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Critical skills for children

Minister of Education Patricia Gordon-Pamplin

The Bermuda Government’s Early Childhood Education Inquiry will ultimately give young schoolchildren “the critical skills necessary to effectively compete in the global economy,” according to Patricia Gordon-Pamplin.

The home affairs minister told MPs that the programme — to be introduced into preschools and primary schools — was intended to ensure that children would be positioned for the opportunities that may come their way in the future. During the past year technical officers in the Department of Education have been working with teachers, parents and the community to inform, establish and implement the inquiry framework for teaching and learning in preschool and lower primary school levels.

“I take this opportunity to share the concept of the Early Childhood Education Inquiry Model, what steps have been taken to introduce and implement this framework and the anticipated effects for children and their learning,” Ms Gordon-Pamplin told the House of Assembly on Friday. “My colleagues may recall that in 2013 this Government called for the modernisation and transformation of Early Childhood Education in Bermuda through the Inclusive and Special Education Discussion Paper.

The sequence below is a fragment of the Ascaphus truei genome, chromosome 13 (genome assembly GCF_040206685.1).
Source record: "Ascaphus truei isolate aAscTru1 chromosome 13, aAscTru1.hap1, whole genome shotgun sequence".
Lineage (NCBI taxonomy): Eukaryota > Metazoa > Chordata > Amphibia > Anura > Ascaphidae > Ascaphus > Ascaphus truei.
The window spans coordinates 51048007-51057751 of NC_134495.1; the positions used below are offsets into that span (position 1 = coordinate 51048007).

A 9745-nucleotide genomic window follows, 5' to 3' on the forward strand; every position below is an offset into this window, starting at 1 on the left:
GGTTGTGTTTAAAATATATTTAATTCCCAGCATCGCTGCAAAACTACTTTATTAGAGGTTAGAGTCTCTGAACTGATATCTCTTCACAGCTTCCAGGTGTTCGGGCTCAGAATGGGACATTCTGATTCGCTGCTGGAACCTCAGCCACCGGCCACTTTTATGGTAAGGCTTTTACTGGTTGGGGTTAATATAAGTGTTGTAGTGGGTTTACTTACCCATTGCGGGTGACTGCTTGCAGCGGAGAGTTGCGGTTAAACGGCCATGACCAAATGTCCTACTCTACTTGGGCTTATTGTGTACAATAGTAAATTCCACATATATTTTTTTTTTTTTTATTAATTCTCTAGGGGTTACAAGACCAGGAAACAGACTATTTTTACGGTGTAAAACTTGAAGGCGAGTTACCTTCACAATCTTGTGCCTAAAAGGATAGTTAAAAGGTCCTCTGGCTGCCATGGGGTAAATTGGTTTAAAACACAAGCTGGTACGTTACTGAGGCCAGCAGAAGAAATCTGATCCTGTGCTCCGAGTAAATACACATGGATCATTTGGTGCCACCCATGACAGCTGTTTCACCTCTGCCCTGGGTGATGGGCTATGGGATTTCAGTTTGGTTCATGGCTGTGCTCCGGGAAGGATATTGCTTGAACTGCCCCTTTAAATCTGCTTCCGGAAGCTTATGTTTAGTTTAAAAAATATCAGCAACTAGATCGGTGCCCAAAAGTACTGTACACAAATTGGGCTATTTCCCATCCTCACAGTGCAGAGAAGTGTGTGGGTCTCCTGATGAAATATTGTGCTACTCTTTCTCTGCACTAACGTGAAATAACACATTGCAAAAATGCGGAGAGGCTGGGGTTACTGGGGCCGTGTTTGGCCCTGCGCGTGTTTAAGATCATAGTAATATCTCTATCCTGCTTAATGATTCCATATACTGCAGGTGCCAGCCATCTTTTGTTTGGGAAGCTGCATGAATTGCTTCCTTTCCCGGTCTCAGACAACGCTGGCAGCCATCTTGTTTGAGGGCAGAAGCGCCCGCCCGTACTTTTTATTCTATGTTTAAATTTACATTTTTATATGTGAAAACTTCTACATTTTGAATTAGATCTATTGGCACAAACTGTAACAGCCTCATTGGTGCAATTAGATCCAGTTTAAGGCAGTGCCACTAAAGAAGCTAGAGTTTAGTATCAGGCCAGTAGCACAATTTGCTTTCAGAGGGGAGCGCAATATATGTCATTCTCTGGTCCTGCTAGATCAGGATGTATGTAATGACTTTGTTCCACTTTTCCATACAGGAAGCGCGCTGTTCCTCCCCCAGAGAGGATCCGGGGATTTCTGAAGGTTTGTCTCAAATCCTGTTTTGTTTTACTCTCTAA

“The Inquiring Minds Framework recognises that young children are learning every day. Like scientists, children are researching their world. They ask big and important questions, such as: Why do dogs wag their tails, do they have feelings like us? Is a slug a snail without a shell? How do trees drink, do they have a tongue? and, What is two tens?”

Ms Gordon-Pamplin explained the Inquiring Minds Framework model, introduced in public schools in 2015, builds on the natural curiosity and questions of young children.

It provides for an overview of the strategies that teachers will use in the classroom such as:

• creating a culture that builds on children’s questions and informal knowledge;

• providing rigorous problems that foster inquiry;

• posing higher level questions to challenge children in their thinking and;

• providing opportunities for children to engage in small group investigations to deeply probe and then share.